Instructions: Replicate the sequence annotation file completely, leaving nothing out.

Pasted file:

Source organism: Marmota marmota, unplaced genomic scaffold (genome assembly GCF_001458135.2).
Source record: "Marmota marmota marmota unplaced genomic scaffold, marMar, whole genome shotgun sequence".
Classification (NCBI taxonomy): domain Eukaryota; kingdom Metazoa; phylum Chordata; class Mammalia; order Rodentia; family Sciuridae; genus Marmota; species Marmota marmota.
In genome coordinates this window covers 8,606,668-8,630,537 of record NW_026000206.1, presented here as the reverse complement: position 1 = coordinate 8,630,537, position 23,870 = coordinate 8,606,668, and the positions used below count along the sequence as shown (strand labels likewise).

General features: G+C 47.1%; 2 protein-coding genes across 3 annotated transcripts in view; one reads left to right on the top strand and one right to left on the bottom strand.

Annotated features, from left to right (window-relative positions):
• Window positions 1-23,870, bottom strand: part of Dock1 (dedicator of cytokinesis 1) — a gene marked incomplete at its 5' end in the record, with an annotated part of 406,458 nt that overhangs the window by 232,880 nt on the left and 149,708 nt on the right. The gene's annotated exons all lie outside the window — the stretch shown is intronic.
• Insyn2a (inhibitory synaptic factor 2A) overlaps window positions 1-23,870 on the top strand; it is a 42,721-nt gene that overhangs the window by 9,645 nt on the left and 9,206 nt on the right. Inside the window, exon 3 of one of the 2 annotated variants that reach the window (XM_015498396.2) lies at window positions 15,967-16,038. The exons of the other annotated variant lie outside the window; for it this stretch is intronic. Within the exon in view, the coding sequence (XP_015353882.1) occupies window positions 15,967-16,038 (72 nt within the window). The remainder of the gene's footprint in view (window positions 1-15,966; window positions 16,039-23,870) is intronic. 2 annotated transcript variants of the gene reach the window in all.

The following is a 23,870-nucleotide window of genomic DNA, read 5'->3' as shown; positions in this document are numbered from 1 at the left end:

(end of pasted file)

Source organism: Marmota marmota, unplaced genomic scaffold (genome assembly GCF_001458135.2).
Source record: "Marmota marmota marmota unplaced genomic scaffold, marMar, whole genome shotgun sequence".
Classification (NCBI taxonomy): domain Eukaryota; kingdom Metazoa; phylum Chordata; class Mammalia; order Rodentia; family Sciuridae; genus Marmota; species Marmota marmota.
In genome coordinates this window covers 8,606,668-8,630,537 of record NW_026000206.1, presented here as the reverse complement: position 1 = coordinate 8,630,537, position 23,870 = coordinate 8,606,668, and the positions used below count along the sequence as shown (strand labels likewise).

General features: G+C 47.1%; 2 protein-coding genes across 3 annotated transcripts in view; one reads left to right on the top strand and one right to left on the bottom strand.

Annotated features, from left to right (window-relative positions):
• Window positions 1-23,870, bottom strand: part of Dock1 (dedicator of cytokinesis 1) — a gene marked incomplete at its 5' end in the record, with an annotated part of 406,458 nt that overhangs the window by 232,880 nt on the left and 149,708 nt on the right. The gene's annotated exons all lie outside the window — the stretch shown is intronic.
• Insyn2a (inhibitory synaptic factor 2A) overlaps window positions 1-23,870 on the top strand; it is a 42,721-nt gene that overhangs the window by 9,645 nt on the left and 9,206 nt on the right. Inside the window, exon 3 of one of the 2 annotated variants that reach the window (XM_015498396.2) lies at window positions 15,967-16,038. The exons of the other annotated variant lie outside the window; for it this stretch is intronic. Within the exon in view, the coding sequence (XP_015353882.1) occupies window positions 15,967-16,038 (72 nt within the window). The remainder of the gene's footprint in view (window positions 1-15,966; window positions 16,039-23,870) is intronic. 2 annotated transcript variants of the gene reach the window in all.

The following is a 23,870-nucleotide window of genomic DNA, read 5'->3' as shown; positions in this document are numbered from 1 at the left end: